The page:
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Men wrote lewd comments on YouTube, and repeatedly called a number that flashes on screen in Aadai teaser having nude shot of actor Amala; RJ Sarithran turned tables on them, making them uncomfortable for a change.
The highly acclaimed teaser for Aadai, starring Amala Paul was released on the 18thof June.
The teaser begins with a woman at the police station, complaining that her daughter is missing. The policeman tries to dissuade her from giving the complaint, saying that she should wait for another day. But the woman persists, saying that the last time she spoke to her daughter on the phone, she sounded drunk. A quote by Jean-Paul Sartre, “Freedom is what you do with what’s been done to you,” appears on screen.
A few shots later, a phone showing a mobile number for “Ammaa” flashes on screen. The trailer ends with a young woman (Amala Paul) waking up naked, alone and in obvious distress. Her body language and facial expressions are indicative of fear and confusion, and there is nothing even remotely titillating or “sexy” about it at all. The haunting background music, with lyrics like “Nee paarkkum porul aa? (Are you a thing to be seen?),” adds to the sense of discomfort.
For some men however, just the sight of a female body, irrespective of context, is arousing, and they proceeded to leave crass and slut shaming comments. Some men repeatedly called the number that flashed in screen as well.
RJ Sarithran of Big FM schooled them, and how! He prank called them, pretending to be a police officer who received complaints from a lady, and questioned them about the calls. It was enough to get the men shaking in their boots.
“Please don’t make this public, if my family gets to know it’ll be come a problem,” says one man, in a video compilation of all the prank calls. Another tried to blame his kids, who he said were watching rhymes on YouTube. While some callers apologized, others cut the call abruptly.
Hearing these men brought to mind the man who recently complained to IRCTC about “offensive and vulgar” ads on their website, without realizing that it was simply a reflection of his own browsing behaviour.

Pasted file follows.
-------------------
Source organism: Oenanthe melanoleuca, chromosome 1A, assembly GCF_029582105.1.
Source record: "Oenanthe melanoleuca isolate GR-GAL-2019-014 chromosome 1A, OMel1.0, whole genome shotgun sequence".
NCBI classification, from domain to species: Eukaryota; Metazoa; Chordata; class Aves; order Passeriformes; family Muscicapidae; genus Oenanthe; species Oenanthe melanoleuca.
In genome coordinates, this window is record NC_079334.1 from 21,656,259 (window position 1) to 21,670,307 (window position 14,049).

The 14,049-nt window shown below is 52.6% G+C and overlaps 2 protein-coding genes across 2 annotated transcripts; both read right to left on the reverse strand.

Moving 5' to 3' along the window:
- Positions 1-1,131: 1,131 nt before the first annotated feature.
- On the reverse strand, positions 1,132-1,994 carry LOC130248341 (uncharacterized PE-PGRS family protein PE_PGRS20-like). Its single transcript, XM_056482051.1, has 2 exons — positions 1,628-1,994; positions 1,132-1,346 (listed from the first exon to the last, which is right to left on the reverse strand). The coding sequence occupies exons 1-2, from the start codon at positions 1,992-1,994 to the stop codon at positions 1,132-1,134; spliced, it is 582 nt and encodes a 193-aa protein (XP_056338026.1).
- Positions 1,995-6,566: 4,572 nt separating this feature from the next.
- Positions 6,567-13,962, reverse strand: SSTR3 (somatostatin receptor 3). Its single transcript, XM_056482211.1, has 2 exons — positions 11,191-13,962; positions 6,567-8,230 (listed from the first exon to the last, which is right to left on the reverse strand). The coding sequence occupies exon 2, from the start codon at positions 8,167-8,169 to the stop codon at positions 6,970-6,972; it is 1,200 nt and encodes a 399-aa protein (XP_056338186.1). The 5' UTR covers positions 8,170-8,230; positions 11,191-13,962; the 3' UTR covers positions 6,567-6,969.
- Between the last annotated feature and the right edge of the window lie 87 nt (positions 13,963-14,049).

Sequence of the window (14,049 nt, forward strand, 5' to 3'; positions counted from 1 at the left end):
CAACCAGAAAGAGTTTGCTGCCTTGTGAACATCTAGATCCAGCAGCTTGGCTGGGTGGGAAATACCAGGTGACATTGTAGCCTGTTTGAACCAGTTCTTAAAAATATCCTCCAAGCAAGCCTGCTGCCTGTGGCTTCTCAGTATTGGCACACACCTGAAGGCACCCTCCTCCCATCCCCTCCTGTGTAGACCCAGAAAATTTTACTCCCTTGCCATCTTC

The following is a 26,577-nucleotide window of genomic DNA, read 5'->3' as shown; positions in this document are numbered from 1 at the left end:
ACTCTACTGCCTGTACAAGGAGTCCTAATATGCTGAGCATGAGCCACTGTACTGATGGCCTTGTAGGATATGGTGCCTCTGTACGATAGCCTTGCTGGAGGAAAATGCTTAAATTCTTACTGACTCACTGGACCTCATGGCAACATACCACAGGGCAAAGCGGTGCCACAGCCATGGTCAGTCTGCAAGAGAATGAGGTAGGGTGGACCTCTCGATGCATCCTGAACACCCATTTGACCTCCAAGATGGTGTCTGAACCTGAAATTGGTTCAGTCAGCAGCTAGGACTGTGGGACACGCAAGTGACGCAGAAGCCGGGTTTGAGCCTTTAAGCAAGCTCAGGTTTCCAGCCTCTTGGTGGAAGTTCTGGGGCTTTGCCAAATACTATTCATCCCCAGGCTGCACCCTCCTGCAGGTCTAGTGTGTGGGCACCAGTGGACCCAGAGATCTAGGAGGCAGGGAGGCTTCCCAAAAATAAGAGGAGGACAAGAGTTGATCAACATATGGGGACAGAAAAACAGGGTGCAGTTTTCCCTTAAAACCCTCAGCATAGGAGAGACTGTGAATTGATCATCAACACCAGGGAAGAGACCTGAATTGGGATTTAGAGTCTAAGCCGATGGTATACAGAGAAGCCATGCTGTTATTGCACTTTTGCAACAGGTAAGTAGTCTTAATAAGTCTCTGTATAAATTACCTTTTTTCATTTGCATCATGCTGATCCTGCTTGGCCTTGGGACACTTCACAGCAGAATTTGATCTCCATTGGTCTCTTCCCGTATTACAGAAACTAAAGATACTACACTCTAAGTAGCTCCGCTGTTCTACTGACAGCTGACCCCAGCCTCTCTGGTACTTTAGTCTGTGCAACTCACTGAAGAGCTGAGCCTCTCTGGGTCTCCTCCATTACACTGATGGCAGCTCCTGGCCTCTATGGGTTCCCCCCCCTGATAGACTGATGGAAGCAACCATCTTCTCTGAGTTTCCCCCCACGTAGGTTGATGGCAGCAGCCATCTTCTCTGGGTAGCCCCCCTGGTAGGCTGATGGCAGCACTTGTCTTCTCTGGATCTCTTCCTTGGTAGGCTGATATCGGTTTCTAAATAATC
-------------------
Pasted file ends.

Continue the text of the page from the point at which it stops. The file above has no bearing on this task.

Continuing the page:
Most women will acknowledge that merely existing in a public space can be perceived as an invitation by creepy men. Most of us have received “fraandship” requests and unwanted DMs that devolve into name-calling and slut shaming when we choose not to reply. For some women whose work phone numbers are widely known, the unwanted attention and harassment often extend to text messages and calls at weird hours.
It is nice to see such creeps get their comeuppance albeit via prank calls! One can only hope that they and others like them learned a valuable lesson.
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Rajshri Deshpande, who played the fiery protagonist in Trial by Fire along with Abhay Deol speaks of her journey and her social work.
Rajshri Deshpande as the protagonist in ‘Trial by Fire’, the recent Netflix show has received raving reviews along with the show itself for its sensitive portrayal of the Uphaar Cinema Hall fire tragedy, 1997 and its aftermath.
The limited series is based on the book by the same name written by Neelam and Shekhar Krishnamoorthy, who lost both their children in the tragedy. We got an opportunity to interview Rajshri Deshpande who played Neelam Krishnamoorthy, the woman who has been relentlessly crusading in the court for holding the owners responsible for the sheer negligence.
Rajshri Deshpande is more than an actor. She is also a social warrior, the rare celebrity from the film industry who has also gone back to her roots to give to poverty struck farming villages in her native Marathwada, with her NGO Nabhangan Foundation. Of course a chance to speak with her one on one was a must!
“What is a woman’s job, Ramesh? Taking care of parents-in-law, husband, children, home and things at work—all at the same time? She isn’t God or a superhuman."
The arrays of workstations were occupied by people peering into their computer screens. The clicks of keyboard keys were punctuated by the occasional footsteps moving around to brainstorm or collaborate with colleagues in their cubicles. Most employees went about their tasks without looking at the person seated on either side of their workstation. Meenakshi was one of them.
The thirty-one-year-old marketing manager in a leading eCommerce company in India sat straight in her seat, her eyes on the screen, her fingers punching furiously into the keys. She was in a flow and wanted to finish the report while the thoughts and words were coming effortlessly into her mind.
Natu-Natu. The mellifluous ringtone interrupted her thoughts. She frowned at her mobile phone with half a mind to keep it ringing until she noticed the caller’s name on the screen, making her pick up the phone immediately.
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